Swann Sky Duel takes indoor helicopters to new heights

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Up until a fortnight ago, I naively believed that Swann were solely involved with the security market, and thought that they specialised only in CCTV and alarm systems. That was until the Swann Sky Duel remote control helicopter set arrived on my desk for review. Intrigued and excited I soon set about putting the helicopters to the test, and to be honest had a huge amount of fun along the way.

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The packaging gives hints to the enjoyment that can be had with the Sky Duel, but there is nothing like getting hands on with something to really find out the whole truth.

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Small remote control helicopters have been around for a while now and come in many shapes and sizes, the beauty of this product is that there are 2 helicopters equipped with Infrared guns, meaning you and your friends can carry out real life mid-air dogfights.

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The box contains the 2 helicopters and the necessary controllers for each of the choppers and individual landing pads. Charging leads, a screwdriver and worryingly spare rotor blades are also included; I was hoping they wouldn’t be needed. The helicopters, as well as being finished in different colors, also feature different military designs, one with a glowing gun barrel on the nose and the other an illuminated tail rotor.

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After frantically unpacking, like a spoilt kid at Christmas, and after skimming the instructions it soon became apparent that I wasn’t going to get play with the choppers in any great hurry. Firstly I had to find 12 AA batteries for the controllers (six in each) and I also had to charge the helicopters ready for flight. There are 2 options for charging the helicopters; neither of them is particularly quick. You can either plug the helicopters into each controller and use the AA batteries inside the controller to charge the choppers, or by plugging the helicopters into your computers USB ports. Charging times vary between 45 – 60 minutes each time, whilst the flight time is a meagre 7 minutes.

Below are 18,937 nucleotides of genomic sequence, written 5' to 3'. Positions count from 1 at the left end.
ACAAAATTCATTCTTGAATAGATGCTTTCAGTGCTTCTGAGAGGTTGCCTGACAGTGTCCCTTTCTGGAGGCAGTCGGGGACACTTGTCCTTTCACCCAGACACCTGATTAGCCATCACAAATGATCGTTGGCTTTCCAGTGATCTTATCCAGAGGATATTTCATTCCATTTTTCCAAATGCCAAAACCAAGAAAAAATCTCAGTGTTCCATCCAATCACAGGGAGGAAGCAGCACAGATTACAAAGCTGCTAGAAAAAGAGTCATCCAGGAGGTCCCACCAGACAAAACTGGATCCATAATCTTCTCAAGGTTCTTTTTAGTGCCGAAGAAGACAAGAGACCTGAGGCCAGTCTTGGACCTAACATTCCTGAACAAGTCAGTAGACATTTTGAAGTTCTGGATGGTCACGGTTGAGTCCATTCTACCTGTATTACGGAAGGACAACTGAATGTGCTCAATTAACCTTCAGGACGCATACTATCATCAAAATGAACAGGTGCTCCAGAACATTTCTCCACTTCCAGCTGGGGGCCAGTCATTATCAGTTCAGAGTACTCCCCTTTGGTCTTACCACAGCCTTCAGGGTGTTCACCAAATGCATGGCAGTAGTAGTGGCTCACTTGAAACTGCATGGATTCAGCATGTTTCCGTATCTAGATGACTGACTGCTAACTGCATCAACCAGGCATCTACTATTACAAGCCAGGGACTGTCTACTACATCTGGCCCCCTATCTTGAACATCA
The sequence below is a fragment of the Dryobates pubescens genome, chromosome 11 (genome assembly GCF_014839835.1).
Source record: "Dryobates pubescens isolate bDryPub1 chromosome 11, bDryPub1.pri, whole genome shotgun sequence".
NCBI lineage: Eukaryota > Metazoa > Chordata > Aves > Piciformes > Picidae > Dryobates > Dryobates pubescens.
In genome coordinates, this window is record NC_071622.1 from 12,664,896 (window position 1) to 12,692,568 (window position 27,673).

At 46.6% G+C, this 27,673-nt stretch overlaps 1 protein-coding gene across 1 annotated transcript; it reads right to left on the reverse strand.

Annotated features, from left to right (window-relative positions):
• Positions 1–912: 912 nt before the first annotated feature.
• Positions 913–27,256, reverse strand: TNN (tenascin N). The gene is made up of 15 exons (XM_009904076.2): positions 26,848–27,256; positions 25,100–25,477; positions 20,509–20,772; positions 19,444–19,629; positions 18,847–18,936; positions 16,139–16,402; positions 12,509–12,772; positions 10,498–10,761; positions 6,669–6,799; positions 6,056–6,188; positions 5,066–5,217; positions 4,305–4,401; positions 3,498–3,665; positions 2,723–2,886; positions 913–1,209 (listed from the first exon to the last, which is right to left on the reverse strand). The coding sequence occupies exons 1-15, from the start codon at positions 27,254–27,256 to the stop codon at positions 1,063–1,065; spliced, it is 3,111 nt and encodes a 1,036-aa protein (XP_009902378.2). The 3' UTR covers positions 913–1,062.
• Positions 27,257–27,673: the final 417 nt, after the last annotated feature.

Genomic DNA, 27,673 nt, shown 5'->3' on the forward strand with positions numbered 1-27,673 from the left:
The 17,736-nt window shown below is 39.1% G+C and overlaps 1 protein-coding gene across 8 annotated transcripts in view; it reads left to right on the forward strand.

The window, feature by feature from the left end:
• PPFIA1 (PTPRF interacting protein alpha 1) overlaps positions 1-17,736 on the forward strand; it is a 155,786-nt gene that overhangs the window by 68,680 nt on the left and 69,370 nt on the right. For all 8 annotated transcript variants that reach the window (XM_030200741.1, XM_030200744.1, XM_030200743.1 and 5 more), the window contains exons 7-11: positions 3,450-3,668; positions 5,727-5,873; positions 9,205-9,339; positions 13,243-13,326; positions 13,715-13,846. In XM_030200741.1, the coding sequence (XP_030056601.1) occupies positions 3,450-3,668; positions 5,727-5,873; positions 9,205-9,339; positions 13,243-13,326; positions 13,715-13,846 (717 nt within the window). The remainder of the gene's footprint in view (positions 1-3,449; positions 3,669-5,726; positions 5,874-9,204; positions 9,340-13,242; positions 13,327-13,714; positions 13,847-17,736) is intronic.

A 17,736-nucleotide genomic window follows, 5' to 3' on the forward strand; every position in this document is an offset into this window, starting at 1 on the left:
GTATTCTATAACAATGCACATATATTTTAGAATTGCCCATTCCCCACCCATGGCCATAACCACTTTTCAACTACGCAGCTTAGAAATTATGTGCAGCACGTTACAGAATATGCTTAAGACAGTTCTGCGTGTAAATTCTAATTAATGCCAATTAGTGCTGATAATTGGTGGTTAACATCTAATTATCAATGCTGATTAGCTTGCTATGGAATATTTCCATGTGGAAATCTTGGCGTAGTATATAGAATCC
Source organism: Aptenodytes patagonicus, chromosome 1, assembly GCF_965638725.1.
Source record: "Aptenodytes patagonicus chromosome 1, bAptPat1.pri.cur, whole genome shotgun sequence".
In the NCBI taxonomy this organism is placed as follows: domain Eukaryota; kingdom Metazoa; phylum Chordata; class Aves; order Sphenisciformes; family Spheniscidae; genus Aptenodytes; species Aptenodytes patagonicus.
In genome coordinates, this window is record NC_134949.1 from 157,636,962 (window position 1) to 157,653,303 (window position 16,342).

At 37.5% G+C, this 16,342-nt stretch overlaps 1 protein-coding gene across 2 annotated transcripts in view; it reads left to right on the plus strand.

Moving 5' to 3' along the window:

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Before flying for the first time, the helicopters and the controllers need to be paired, but this is a straightforward and easy process. Choosing one of the controllers and selecting Band A, this is paired with the desired helicopter by switching the helicopter on using the button underneath and using the forward throttle on the controller. The throttle must be pushed to maximum and then drawn back to zero, and then repeated. On the second push the rotor blades whizz into life and the steep learning process begins. The second helicopter is paired in the same way but remember to select Band B on the controller before pairing.